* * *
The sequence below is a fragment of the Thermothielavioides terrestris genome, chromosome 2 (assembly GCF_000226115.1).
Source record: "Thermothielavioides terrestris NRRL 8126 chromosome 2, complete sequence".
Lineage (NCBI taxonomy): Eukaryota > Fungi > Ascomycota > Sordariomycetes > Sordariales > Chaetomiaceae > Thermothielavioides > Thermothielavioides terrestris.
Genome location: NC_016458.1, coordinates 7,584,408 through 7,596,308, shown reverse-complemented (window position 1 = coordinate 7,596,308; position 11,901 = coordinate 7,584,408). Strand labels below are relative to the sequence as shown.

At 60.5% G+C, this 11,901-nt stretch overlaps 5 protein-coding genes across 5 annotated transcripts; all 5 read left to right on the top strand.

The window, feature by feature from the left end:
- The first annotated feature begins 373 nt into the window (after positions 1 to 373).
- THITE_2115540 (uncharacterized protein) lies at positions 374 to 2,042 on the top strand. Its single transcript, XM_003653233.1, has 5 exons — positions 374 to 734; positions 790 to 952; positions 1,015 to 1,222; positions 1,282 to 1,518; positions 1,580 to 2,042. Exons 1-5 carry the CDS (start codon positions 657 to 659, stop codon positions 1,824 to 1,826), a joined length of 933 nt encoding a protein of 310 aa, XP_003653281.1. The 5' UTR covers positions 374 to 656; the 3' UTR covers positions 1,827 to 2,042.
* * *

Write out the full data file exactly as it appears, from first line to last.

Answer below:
The sequence below is a fragment of the Thermothielavioides terrestris genome, chromosome 2 (assembly GCF_000226115.1).
Source record: "Thermothielavioides terrestris NRRL 8126 chromosome 2, complete sequence".
Lineage (NCBI taxonomy): Eukaryota > Fungi > Ascomycota > Sordariomycetes > Sordariales > Chaetomiaceae > Thermothielavioides > Thermothielavioides terrestris.
Genome location: NC_016458.1, coordinates 7,584,408 through 7,596,308, shown reverse-complemented (window position 1 = coordinate 7,596,308; position 11,901 = coordinate 7,584,408). Strand labels below are relative to the sequence as shown.

At 60.5% G+C, this 11,901-nt stretch overlaps 5 protein-coding genes across 5 annotated transcripts; all 5 read left to right on the top strand.

The window, feature by feature from the left end:
- The first annotated feature begins 373 nt into the window (after positions 1 to 373).
- THITE_2115540 (uncharacterized protein) lies at positions 374 to 2,042 on the top strand. Its single transcript, XM_003653233.1, has 5 exons — positions 374 to 734; positions 790 to 952; positions 1,015 to 1,222; positions 1,282 to 1,518; positions 1,580 to 2,042. Exons 1-5 carry the CDS (start codon positions 657 to 659, stop codon positions 1,824 to 1,826), a joined length of 933 nt encoding a protein of 310 aa, XP_003653281.1. The 5' UTR covers positions 374 to 656; the 3' UTR covers positions 1,827 to 2,042.